Beatrice’s Drum

Beatrice Twance-Hynes - Leader (West, Black):

I got my drum in autumn 1999.  I was at a workshop at Confederation College. A couple of elders were there from Pays Plat, Ontario, selling drums. I picked one up and tried it out.  I wanted that drum. I gave them $20 to hold it for me. When I got home I told my husband Gerry about the drum, and asked him to buy it for me. We picked up my drum on our way back from Pic River. I named her “Spirit”.

When I first got my drum, I was shy at first. I was even shy singing at home to my husband. Since then “Spirit” has taken me on a beautiful journey.

“Spirit” was awoken in the spring of 2000 in a sweat lodge ceremony.  Ed O’Nabigon (elder, now in the spirit world) asked me to join him and the other women present in singing the Bear Song. That was actually the only song I knew at the time. Now I know a lot of songs, and also sing sometimes in front of hundreds of people. 

The drum is my instrument to sing my songs and the songs that I’ve learned from others.  I am very grateful to the Creator for the gift of the drum and the gift of my voice.  One of my dreams has been fulfilled – to create a CD with the Medicine Wheel Spirit Singers.  I would also like to record a CD of my own songs and melodies someday. I love singing.  It makes my “Spirit” happy.

I’ve written a few songs and gave melodies to prayers that have touched me.  I worte my first song called “Indian Chief’s Daughter” when I was in Grade 10. That was a while back.  It’s a song that describes how I felt at the time. I had thought that we had lost our culture and the way of life of our ancestors.  I also wrote it in honour of my Dad, Charles Twance. He wasn’t a chief, but he was my Greatest Teacher. He taught me about love, to be a good person and to do my best.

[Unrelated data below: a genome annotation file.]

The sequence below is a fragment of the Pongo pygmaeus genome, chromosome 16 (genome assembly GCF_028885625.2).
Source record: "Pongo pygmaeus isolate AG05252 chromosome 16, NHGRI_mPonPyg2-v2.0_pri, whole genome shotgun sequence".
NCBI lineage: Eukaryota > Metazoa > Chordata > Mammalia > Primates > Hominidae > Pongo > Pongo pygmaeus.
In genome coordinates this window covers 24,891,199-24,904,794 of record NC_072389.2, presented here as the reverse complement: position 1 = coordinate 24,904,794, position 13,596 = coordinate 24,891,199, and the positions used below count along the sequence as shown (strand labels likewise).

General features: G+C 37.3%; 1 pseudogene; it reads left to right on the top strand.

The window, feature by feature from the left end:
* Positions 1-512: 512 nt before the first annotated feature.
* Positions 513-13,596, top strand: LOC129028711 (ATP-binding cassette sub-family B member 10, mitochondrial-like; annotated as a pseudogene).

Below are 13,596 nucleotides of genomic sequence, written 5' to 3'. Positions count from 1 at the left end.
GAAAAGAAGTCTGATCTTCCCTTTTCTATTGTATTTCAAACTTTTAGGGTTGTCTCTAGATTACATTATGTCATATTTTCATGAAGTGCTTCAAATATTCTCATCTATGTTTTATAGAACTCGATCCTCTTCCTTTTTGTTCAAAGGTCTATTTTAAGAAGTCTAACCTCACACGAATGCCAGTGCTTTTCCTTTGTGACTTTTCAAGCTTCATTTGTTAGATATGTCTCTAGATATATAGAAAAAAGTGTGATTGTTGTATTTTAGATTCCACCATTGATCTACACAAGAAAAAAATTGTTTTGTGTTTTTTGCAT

When I first got “Spirit” I didn’t use her right away, but I did mention to Peggy Adams, that we should get some women together to learn some songs. I remembered some women getting together awhile back on Mount McKay. I joined them once, but I didn’t have a drum at the time.  I remembered Alice Sabourin coordinating the circle, and Ina Carr (she is now in the spirit world) handing out tobacco.  When Ina gave me tobacco, she told me to take it in my left hand since that was the hand closest to our hearts.

Peggy called me in October 2000. She said that a few women had gotten together to drum at Jennifer Perreault’s home.  I joined them in November. There were:  Freda McDonald, Peggy Adams, Jennifer Perrault, Ina Carr, and myself.  I taught them the Bear Song.  There were other women who joined us after that.  I later came up with the group’s name, Strong Woman.  Freda, our elder, translated the name, which is Mush-kow-zee E-kwe-wak.